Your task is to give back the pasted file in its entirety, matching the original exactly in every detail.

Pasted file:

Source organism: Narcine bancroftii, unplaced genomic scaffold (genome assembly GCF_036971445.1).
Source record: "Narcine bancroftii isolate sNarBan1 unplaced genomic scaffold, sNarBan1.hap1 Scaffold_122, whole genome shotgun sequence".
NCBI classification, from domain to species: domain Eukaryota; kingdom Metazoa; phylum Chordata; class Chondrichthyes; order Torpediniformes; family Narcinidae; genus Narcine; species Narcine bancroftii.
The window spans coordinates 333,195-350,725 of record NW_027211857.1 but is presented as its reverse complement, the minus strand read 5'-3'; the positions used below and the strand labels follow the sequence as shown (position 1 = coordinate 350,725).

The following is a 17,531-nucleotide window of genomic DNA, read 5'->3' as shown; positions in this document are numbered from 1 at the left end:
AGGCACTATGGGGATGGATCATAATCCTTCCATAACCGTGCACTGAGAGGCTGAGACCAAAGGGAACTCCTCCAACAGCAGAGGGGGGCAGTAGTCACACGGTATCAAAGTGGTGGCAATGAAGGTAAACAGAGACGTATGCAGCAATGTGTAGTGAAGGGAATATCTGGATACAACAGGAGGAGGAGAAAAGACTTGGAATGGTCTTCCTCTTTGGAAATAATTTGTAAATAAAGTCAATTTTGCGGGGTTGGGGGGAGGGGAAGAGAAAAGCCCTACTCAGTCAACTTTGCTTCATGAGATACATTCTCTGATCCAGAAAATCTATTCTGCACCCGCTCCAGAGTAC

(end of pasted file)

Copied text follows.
Source organism: Narcine bancroftii, unplaced genomic scaffold (genome assembly GCF_036971445.1).
Source record: "Narcine bancroftii isolate sNarBan1 unplaced genomic scaffold, sNarBan1.hap1 Scaffold_122, whole genome shotgun sequence".
NCBI classification, from domain to species: domain Eukaryota; kingdom Metazoa; phylum Chordata; class Chondrichthyes; order Torpediniformes; family Narcinidae; genus Narcine; species Narcine bancroftii.
The window spans coordinates 333,195-350,725 of record NW_027211857.1 but is presented as its reverse complement, the minus strand read 5'-3'; the positions used below and the strand labels follow the sequence as shown (position 1 = coordinate 350,725).

The following is a 17,531-nucleotide window of genomic DNA, read 5'->3' as shown; positions in this document are numbered from 1 at the left end:
AGGCACTATGGGGATGGATCATAATCCTTCCATAACCGTGCACTGAGAGGCTGAGACCAAAGGGAACTCCTCCAACAGCAGAGGGGGGCAGTAGTCACACGGTATCAAAGTGGTGGCAATGAAGGTAAACAGAGACGTATGCAGCAATGTGTAGTGAAGGGAATATCTGGATACAACAGGAGGAGGAGAAAAGACTTGGAATGGTCTTCCTCTTTGGAAATAATTTGTAAATAAAGTCAATTTTGCGGGGTTGGGGGGAGGGGAAGAGAAAAGCCCTACTCAGTCAACTTTGCTTCATGAGATACATTCTCTGATCCAGAAAATCTATTCTGCACCCGCTCCAGAGTAC